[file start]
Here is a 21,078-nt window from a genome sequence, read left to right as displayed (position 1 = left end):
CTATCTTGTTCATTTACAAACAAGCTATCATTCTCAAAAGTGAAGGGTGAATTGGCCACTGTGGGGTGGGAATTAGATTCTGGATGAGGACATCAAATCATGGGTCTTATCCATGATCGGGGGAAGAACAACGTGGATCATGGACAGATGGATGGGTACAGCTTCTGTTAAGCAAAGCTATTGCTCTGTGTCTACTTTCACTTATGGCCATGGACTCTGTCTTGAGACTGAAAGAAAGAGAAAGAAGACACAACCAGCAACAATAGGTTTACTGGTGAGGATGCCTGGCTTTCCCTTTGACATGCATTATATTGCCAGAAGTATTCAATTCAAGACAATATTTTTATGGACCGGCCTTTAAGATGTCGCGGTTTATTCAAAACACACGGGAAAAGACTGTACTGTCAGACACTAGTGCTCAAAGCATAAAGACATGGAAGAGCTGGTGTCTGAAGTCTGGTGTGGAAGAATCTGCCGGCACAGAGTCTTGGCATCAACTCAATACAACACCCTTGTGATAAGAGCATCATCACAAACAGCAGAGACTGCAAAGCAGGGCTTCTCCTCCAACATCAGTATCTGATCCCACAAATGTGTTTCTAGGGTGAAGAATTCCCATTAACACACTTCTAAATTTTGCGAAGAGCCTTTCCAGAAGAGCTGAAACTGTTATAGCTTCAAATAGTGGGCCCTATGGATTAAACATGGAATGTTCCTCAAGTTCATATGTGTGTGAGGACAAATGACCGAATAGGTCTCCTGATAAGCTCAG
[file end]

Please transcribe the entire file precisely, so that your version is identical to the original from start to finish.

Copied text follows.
Here is a 21,078-nt window from a genome sequence, read left to right as displayed (position 1 = left end):
CTATCTTGTTCATTTACAAACAAGCTATCATTCTCAAAAGTGAAGGGTGAATTGGCCACTGTGGGGTGGGAATTAGATTCTGGATGAGGACATCAAATCATGGGTCTTATCCATGATCGGGGGAAGAACAACGTGGATCATGGACAGATGGATGGGTACAGCTTCTGTTAAGCAAAGCTATTGCTCTGTGTCTACTTTCACTTATGGCCATGGACTCTGTCTTGAGACTGAAAGAAAGAGAAAGAAGACACAACCAGCAACAATAGGTTTACTGGTGAGGATGCCTGGCTTTCCCTTTGACATGCATTATATTGCCAGAAGTATTCAATTCAAGACAATATTTTTATGGACCGGCCTTTAAGATGTCGCGGTTTATTCAAAACACACGGGAAAAGACTGTACTGTCAGACACTAGTGCTCAAAGCATAAAGACATGGAAGAGCTGGTGTCTGAAGTCTGGTGTGGAAGAATCTGCCGGCACAGAGTCTTGGCATCAACTCAATACAACACCCTTGTGATAAGAGCATCATCACAAACAGCAGAGACTGCAAAGCAGGGCTTCTCCTCCAACATCAGTATCTGATCCCACAAATGTGTTTCTAGGGTGAAGAATTCCCATTAACACACTTCTAAATTTTGCGAAGAGCCTTTCCAGAAGAGCTGAAACTGTTATAGCTTCAAATAGTGGGCCCTATGGATTAAACATGGAATGTTCCTCAAGTTCATATGTGTGTGAGGACAAATGACCGAATAGGTCTCCTGATAAGCTCAG